President Barack Obama calls the U.S. unemployment figures for June "a step in the right direction," but he says he is not satisfied with the pace of the nation's economic recovery.
The Labor Department says the U.S. economy added 84,000 private-sector jobs in June, fewer than expected, and that the unemployment rate remained at 8.2%.
At an elementary school near Youngstown, Ohio, President Obama said that is progress, but not enough. "We cannot be satisfied, because our goal was never to just keep on working to get back to where we were back in 2007. I want to get back to a time when middle-class families and those working to get into the middle class have some basic security," said Obama.
Obama's likely Republican opponent in the November election, Mitt Romney, called the jobs numbers "another kick in the gut to middle-class families."
"American families are struggling," said Romney. "There is a lot of misery in America today. And these numbers understate what people are feeling, and the amount of pain which is occurring in middle-class America."
While vacationing in the Northeastern state of New Hampshire, Romney said the president's policies have not reignited the economy, put people back to work or reopened manufacturing plants.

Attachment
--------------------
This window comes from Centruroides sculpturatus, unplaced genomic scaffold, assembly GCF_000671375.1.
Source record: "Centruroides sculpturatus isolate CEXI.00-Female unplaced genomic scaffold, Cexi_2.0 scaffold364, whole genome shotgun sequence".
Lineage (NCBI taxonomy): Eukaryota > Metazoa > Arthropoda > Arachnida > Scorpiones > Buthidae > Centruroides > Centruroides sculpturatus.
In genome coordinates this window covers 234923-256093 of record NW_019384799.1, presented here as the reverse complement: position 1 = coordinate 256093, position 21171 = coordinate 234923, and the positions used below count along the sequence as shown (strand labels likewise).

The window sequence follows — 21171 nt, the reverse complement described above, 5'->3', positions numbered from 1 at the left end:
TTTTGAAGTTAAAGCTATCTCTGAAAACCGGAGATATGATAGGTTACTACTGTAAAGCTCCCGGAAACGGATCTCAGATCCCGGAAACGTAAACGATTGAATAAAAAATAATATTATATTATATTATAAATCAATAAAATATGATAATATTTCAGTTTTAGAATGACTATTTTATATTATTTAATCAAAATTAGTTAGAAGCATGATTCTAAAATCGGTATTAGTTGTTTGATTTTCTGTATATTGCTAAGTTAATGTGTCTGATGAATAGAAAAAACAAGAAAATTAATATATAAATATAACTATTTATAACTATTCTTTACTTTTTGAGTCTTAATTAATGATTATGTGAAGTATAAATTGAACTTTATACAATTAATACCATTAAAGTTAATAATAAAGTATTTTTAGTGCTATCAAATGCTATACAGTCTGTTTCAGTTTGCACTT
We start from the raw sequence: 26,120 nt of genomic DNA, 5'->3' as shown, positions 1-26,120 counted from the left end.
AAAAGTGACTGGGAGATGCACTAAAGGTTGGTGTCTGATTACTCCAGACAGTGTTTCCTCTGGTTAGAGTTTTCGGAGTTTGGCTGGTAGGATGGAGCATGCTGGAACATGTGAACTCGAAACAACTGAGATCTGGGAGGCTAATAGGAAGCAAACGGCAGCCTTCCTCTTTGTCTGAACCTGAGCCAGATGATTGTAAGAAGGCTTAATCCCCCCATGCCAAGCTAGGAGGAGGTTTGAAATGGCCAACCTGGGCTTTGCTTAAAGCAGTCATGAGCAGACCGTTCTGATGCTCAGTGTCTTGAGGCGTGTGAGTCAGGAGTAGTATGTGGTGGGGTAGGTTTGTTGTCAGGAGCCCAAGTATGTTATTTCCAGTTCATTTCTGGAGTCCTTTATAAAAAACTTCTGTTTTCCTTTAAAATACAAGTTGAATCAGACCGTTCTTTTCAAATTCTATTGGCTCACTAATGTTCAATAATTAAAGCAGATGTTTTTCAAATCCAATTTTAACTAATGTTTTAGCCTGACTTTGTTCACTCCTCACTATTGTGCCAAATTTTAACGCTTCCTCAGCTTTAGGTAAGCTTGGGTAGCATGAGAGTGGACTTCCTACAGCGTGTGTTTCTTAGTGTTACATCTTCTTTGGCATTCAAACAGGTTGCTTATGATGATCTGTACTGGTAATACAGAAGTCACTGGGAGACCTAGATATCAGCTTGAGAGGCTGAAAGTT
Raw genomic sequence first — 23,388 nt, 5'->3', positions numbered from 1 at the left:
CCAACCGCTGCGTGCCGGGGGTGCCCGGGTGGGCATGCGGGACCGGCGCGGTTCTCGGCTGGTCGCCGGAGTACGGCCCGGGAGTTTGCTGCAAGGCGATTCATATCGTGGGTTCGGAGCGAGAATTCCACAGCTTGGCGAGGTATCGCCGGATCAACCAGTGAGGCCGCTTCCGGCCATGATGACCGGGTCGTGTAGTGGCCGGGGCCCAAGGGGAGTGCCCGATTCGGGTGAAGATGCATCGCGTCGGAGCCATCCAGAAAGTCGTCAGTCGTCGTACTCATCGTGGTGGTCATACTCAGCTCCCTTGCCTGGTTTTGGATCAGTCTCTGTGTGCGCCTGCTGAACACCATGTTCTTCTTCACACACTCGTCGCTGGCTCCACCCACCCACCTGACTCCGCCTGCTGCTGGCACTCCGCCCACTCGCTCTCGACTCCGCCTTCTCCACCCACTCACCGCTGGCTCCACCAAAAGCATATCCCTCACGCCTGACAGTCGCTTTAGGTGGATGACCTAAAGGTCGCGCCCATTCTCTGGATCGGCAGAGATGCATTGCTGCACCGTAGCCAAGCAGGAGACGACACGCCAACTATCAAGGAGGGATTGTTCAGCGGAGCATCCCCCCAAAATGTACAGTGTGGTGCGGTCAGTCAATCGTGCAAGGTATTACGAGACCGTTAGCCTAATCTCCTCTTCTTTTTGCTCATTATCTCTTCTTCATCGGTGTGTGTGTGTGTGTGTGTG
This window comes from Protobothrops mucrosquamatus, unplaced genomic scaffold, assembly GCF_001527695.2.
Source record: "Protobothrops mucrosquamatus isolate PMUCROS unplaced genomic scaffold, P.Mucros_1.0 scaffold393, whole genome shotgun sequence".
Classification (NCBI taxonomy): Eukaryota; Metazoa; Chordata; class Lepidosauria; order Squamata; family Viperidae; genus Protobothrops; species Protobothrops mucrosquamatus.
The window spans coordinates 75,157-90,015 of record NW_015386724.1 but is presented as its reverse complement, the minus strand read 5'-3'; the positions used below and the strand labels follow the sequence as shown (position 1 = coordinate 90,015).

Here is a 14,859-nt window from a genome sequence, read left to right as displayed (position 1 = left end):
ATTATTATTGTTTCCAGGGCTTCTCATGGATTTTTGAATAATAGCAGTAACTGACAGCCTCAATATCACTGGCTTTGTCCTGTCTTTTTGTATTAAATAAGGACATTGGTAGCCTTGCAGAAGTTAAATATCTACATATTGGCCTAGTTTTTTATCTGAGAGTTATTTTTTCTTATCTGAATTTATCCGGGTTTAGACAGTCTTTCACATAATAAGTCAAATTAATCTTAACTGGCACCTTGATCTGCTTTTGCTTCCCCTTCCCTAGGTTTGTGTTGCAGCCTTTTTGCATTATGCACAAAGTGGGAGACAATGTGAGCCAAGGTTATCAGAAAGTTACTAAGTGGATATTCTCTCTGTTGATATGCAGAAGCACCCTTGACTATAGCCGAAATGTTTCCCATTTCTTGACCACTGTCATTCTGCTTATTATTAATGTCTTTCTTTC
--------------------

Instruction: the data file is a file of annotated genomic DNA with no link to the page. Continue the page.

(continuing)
Obama was in the second day of a two-day bus tour through the manufacturing-heavy states of Ohio and Pennsylvania, which many experts believe could be crucial in deciding the outcome of the election.
Both states suffered huge job losses in manufacturing, but both rebounded and now have unemployment rates below the national average.
The president has claimed that his 2009 government bailout of the then-troubled U.S. auto industry helped to spark the region's economic comeback.
Obama has appealed to working-class voters on this tour, saying he is representing their interests more than Governor Romney, who was a wealthy businessman before going into politics.
Romney says his business experience will help him create jobs and enable American businesses to prosper.
After speaking in the industrial areas of Toledo, Cleveland, Akron and Youngstown, the president's next stop was the prestigious Carnegie-Mellon University in Pittsburgh, Pennsylvania.
Young voters were a big part of the coalition that helped elect Obama in 2008, and he is counting on them again this year.